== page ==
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Growing

Growing

Nutrition

Nutrition with the next two, pests and diseases, are the three that can cause your biggest limitations within the crop.  Bally et al (1999, p35) states that either excessively low or high levels in nutrients can cause problems that include;

  • Reduced yields
  • Excessive vegetative flushing at the wrong time or at the expense of flowering reducing fruit quality and quantity
  • Nutrient imbalance causing fruit quality issues including; green skin when ripe, jelly seed and internal break down

Nutrients need to be carefully monitored to prevent these issues occurring.  Testing of nutrient levels both in the soil and through leaf sampling is the best method of monitoring your nutrients.  This need to be done at a particular time in the crops cycle, results for these normally takes less than two weeks to get your results back.  Recommendations on what to apply according to your sample results should be made by an accredited person to ensure that other problems are not caused.

Disease

Anthracnose caused by C. gloeosporioides is the major disease in mangoes both pre and post harvest.  Anthracnose is usually associated with high rainfall and humidity and can affect the fruit, flower and leaves (Litz 1997, p257).

Figure 3: Anthracnose on fruit, flower and leaves (DPI NT)

To control this, regular fungicide applications need to be applied from flower initiation through to harvest to minimise the impact this disease can have on your trees and crop.

Other diseases in mangoes according to Bally et al (1999, pp 35-37) include;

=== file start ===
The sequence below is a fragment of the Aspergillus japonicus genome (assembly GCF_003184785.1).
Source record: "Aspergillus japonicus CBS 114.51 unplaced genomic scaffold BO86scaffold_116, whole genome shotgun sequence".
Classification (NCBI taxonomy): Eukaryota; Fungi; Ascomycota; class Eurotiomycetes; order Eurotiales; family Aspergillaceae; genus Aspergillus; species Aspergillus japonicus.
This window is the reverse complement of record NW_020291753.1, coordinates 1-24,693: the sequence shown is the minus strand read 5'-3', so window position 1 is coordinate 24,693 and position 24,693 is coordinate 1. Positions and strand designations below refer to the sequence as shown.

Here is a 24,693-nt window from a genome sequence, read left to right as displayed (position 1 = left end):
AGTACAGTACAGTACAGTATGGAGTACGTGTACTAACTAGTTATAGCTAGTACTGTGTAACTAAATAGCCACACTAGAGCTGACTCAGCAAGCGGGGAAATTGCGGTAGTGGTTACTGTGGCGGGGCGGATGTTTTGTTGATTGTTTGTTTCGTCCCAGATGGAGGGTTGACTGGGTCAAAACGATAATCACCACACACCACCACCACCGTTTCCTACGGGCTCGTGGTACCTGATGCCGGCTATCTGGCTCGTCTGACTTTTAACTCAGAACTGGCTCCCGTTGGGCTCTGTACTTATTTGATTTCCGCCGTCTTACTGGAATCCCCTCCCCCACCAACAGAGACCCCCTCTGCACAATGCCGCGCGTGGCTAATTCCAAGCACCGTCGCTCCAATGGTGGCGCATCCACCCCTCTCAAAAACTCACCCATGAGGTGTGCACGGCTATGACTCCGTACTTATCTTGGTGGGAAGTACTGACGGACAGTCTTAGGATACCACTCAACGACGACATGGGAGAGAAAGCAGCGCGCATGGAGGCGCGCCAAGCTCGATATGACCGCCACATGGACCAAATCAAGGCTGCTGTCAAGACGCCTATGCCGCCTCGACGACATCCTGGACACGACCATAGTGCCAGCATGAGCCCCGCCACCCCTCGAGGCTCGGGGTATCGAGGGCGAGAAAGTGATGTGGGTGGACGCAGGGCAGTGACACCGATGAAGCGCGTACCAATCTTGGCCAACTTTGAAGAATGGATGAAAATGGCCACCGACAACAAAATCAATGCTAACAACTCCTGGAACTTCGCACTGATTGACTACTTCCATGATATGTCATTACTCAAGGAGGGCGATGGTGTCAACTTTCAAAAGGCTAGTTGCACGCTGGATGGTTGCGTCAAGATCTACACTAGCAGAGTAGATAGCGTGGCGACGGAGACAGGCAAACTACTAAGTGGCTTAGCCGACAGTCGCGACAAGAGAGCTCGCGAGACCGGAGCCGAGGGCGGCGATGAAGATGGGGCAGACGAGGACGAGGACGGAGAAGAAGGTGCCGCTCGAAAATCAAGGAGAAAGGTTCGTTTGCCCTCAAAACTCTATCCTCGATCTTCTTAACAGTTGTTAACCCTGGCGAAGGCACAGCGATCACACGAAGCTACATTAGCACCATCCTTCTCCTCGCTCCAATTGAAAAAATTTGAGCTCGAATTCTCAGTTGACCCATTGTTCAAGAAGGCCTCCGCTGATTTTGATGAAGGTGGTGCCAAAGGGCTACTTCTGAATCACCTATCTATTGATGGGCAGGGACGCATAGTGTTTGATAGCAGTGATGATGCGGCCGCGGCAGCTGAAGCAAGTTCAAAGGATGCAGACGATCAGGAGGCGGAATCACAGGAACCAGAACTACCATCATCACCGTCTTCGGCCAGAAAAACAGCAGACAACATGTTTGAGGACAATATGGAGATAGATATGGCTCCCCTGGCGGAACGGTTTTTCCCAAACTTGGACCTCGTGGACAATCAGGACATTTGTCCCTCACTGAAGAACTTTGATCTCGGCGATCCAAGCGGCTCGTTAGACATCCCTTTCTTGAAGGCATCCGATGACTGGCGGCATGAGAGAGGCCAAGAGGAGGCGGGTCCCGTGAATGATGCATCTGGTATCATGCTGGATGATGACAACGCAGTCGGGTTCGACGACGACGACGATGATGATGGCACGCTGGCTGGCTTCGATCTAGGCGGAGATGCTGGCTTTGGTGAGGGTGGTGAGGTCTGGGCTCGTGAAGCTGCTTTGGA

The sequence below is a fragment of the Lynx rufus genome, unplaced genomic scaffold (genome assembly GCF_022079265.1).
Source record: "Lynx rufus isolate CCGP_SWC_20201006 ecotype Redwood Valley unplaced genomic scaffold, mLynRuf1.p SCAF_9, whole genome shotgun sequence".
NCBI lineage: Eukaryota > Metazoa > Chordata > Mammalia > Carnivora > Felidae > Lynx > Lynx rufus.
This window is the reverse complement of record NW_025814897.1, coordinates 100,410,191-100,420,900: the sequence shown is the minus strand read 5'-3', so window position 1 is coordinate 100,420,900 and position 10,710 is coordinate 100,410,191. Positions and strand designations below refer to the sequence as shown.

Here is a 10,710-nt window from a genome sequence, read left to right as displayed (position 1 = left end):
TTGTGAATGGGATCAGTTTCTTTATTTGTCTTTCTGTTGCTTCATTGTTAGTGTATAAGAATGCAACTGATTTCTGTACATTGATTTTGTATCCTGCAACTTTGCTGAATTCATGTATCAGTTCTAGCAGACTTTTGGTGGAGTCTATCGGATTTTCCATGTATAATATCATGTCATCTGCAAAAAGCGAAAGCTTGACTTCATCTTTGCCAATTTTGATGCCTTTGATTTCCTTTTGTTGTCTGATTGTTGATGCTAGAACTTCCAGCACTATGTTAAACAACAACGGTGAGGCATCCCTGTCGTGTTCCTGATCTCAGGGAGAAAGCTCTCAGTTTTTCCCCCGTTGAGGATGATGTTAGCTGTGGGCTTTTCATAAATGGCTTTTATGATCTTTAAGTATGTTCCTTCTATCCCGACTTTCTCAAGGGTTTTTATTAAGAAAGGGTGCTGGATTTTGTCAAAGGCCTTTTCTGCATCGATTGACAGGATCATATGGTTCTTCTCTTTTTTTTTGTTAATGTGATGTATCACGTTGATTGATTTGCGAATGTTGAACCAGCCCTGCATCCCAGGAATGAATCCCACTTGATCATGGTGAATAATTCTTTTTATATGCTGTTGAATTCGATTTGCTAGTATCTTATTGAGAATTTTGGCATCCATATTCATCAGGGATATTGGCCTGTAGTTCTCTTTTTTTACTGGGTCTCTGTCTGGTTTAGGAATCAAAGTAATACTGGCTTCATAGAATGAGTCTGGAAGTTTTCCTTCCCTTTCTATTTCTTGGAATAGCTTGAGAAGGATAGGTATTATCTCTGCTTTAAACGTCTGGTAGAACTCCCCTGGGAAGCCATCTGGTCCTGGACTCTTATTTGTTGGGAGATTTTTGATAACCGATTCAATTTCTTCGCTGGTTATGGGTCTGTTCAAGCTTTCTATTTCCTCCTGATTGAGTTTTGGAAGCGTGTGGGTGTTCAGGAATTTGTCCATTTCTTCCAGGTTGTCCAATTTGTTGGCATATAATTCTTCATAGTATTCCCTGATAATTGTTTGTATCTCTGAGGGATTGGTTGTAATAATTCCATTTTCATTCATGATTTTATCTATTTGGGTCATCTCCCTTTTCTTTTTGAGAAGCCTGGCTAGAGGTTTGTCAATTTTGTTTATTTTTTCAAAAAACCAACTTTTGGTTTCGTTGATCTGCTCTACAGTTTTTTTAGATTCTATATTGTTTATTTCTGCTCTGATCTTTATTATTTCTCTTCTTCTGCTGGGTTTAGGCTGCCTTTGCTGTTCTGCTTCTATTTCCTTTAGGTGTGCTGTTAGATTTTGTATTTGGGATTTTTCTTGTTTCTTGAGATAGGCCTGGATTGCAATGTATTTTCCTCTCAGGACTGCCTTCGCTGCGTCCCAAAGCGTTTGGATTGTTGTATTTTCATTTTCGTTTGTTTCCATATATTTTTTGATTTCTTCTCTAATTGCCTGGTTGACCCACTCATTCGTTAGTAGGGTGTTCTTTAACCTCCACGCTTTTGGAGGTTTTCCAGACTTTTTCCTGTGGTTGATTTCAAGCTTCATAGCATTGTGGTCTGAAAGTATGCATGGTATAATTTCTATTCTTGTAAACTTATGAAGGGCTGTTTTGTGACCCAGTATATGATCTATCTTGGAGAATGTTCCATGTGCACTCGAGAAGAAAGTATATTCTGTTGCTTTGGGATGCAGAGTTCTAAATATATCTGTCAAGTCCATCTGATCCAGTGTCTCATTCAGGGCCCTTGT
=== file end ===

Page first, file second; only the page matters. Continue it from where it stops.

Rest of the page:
• Stem end rot
  • Mango scab
  • Bacterial black spot
  • Bacterial black blight
  • Powdery mildew

All of these are generally controlled with the same fungicide program used for the control of anthracnose.  Due to this if application timing and coverage is good these other diseases don’t cause big limitations in the crops production.

Pests

According to Penese (2006) there are a number of pests that can affect mangoes.  These are normally categorised into two groups, minor and major depending on the affect they can have on the crops health, yield and quality.  Thresholds are generally set as a guide to ascertain the population of a pest before action is required.  These are normally set at the economical level to where the level of the pest present will cause more damage than the control will cost to apply.  Levels may be different depending on point at which the trees cycle is for example pre or post harvest and the region in which the crop is grown.

  • Mango scale
  • Plant hoppers
  • Flower feeding caterpillars
  • Fruit fly
  • Shoot caterpillar
  • Tip borer

These pests generally require annual control measures and generally will affect the crop more than once in a year.  Thresholds would vary from region to region depending on the population present of the pest within the area.

Minor Pests

  • Thrips
  • Leaf miner
  • Mites
  • Fruit spotting bug
  • Termites
  • Mango seed weevil

Minor pests generally occur in low populations that will not cause great harm or losses to your crop.  These must still be monitored for though, because at stages these pests may reach levels that require control, but generally not often.  The only minor pest that may increase to a major may be the mango seed weevil as this is a pest that can limit export as it is a quarantined pest in some countries.

 

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